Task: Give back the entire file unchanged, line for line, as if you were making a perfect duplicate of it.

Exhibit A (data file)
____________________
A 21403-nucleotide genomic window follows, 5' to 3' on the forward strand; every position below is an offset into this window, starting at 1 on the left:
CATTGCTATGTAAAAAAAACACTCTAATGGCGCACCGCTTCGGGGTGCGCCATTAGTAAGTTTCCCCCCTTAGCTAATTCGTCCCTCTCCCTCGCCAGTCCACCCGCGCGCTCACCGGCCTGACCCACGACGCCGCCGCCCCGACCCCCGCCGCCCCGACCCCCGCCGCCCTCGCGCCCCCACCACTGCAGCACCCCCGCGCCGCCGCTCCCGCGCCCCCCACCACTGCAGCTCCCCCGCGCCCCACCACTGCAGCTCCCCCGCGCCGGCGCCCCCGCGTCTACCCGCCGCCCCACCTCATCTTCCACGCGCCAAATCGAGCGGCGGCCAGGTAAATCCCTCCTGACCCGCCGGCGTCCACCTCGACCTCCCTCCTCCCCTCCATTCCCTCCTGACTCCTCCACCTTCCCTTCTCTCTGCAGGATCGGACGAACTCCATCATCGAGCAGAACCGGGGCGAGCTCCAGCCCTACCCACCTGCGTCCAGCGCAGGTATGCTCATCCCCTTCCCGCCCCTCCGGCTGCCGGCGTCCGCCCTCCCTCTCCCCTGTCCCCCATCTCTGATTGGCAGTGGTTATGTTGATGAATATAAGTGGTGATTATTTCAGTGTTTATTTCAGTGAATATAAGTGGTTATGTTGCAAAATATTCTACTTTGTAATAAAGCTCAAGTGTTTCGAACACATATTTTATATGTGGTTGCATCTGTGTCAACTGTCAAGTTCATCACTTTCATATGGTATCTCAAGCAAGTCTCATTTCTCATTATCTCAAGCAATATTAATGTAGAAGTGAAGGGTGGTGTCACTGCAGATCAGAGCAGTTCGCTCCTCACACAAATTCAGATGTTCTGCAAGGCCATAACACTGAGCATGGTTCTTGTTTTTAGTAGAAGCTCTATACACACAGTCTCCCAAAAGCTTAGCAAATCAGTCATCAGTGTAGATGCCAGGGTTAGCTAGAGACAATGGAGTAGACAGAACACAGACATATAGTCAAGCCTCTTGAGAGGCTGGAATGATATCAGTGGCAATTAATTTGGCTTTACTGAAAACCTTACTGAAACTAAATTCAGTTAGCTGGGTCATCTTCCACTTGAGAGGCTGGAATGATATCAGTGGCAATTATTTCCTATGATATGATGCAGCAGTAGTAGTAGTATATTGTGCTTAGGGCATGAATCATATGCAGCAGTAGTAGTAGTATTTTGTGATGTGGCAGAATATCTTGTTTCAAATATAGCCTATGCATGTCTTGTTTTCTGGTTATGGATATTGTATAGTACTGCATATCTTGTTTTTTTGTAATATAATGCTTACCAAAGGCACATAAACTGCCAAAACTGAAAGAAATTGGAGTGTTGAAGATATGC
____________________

A 21403-nucleotide genomic window follows, 5' to 3' on the forward strand; every position below is an offset into this window, starting at 1 on the left:
CATTGCTATGTAAAAAAAACACTCTAATGGCGCACCGCTTCGGGGTGCGCCATTAGTAAGTTTCCCCCCTTAGCTAATTCGTCCCTCTCCCTCGCCAGTCCACCCGCGCGCTCACCGGCCTGACCCACGACGCCGCCGCCCCGACCCCCGCCGCCCCGACCCCCGCCGCCCTCGCGCCCCCACCACTGCAGCACCCCCGCGCCGCCGCTCCCGCGCCCCCCACCACTGCAGCTCCCCCGCGCCCCACCACTGCAGCTCCCCCGCGCCGGCGCCCCCGCGTCTACCCGCCGCCCCACCTCATCTTCCACGCGCCAAATCGAGCGGCGGCCAGGTAAATCCCTCCTGACCCGCCGGCGTCCACCTCGACCTCCCTCCTCCCCTCCATTCCCTCCTGACTCCTCCACCTTCCCTTCTCTCTGCAGGATCGGACGAACTCCATCATCGAGCAGAACCGGGGCGAGCTCCAGCCCTACCCACCTGCGTCCAGCGCAGGTATGCTCATCCCCTTCCCGCCCCTCCGGCTGCCGGCGTCCGCCCTCCCTCTCCCCTGTCCCCCATCTCTGATTGGCAGTGGTTATGTTGATGAATATAAGTGGTGATTATTTCAGTGTTTATTTCAGTGAATATAAGTGGTTATGTTGCAAAATATTCTACTTTGTAATAAAGCTCAAGTGTTTCGAACACATATTTTATATGTGGTTGCATCTGTGTCAACTGTCAAGTTCATCACTTTCATATGGTATCTCAAGCAAGTCTCATTTCTCATTATCTCAAGCAATATTAATGTAGAAGTGAAGGGTGGTGTCACTGCAGATCAGAGCAGTTCGCTCCTCACACAAATTCAGATGTTCTGCAAGGCCATAACACTGAGCATGGTTCTTGTTTTTAGTAGAAGCTCTATACACACAGTCTCCCAAAAGCTTAGCAAATCAGTCATCAGTGTAGATGCCAGGGTTAGCTAGAGACAATGGAGTAGACAGAACACAGACATATAGTCAAGCCTCTTGAGAGGCTGGAATGATATCAGTGGCAATTAATTTGGCTTTACTGAAAACCTTACTGAAACTAAATTCAGTTAGCTGGGTCATCTTCCACTTGAGAGGCTGGAATGATATCAGTGGCAATTATTTCCTATGATATGATGCAGCAGTAGTAGTAGTATATTGTGCTTAGGGCATGAATCATATGCAGCAGTAGTAGTAGTATTTTGTGATGTGGCAGAATATCTTGTTTCAAATATAGCCTATGCATGTCTTGTTTTCTGGTTATGGATATTGTATAGTACTGCATATCTTGTTTTTTTGTAATATAATGCTTACCAAAGGCACATAAACTGCCAAAACTGAAAGAAATTGGAGTGTTGAAGATATGC